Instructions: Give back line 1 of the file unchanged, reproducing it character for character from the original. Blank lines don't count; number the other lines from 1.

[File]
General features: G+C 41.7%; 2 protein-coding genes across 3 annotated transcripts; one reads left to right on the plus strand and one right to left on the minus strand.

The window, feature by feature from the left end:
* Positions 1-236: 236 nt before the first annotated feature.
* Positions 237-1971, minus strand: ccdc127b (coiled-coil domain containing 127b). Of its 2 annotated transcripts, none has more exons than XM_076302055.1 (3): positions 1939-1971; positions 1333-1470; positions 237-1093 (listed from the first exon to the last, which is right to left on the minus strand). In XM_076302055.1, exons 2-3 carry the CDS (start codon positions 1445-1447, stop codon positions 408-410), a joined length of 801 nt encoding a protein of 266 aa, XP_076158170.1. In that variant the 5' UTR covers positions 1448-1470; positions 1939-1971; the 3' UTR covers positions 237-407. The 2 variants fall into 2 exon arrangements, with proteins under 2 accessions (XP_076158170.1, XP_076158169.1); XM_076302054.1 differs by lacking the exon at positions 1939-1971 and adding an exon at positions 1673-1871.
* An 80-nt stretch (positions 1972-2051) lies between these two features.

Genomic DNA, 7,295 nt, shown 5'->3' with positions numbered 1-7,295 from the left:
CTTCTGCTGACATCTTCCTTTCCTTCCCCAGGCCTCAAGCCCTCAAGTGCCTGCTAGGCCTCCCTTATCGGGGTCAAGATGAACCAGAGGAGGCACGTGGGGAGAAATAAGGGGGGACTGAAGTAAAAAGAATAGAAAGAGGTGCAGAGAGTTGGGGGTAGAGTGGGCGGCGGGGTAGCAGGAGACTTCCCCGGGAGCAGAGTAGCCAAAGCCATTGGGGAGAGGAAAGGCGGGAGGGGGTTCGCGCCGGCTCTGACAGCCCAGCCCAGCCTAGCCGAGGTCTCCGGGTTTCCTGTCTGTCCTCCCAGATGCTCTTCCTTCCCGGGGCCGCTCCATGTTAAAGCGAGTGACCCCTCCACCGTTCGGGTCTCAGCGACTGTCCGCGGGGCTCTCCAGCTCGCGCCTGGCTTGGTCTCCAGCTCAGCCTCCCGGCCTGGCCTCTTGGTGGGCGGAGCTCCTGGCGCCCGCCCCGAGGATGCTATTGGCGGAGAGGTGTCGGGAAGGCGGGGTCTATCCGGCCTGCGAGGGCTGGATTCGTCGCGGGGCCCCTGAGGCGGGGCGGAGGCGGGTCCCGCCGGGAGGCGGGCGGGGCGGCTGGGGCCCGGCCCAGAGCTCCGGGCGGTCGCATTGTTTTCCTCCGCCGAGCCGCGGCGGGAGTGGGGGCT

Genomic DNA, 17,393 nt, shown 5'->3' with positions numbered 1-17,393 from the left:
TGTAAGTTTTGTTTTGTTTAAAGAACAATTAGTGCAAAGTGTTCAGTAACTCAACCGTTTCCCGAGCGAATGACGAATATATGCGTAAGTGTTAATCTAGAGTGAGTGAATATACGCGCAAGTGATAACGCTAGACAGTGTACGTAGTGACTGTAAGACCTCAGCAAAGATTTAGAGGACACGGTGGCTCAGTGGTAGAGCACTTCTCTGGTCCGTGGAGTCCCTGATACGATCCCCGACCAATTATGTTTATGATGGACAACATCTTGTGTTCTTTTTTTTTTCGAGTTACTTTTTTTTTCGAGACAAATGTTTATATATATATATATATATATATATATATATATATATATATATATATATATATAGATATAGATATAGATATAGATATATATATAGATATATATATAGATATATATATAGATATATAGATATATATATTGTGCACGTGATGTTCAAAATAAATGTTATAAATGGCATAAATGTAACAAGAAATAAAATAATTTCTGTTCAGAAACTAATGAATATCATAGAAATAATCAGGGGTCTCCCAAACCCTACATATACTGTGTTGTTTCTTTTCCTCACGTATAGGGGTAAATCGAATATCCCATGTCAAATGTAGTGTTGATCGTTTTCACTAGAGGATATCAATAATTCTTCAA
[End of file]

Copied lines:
General features: G+C 41.7%; 2 protein-coding genes across 3 annotated transcripts; one reads left to right on the plus strand and one right to left on the minus strand.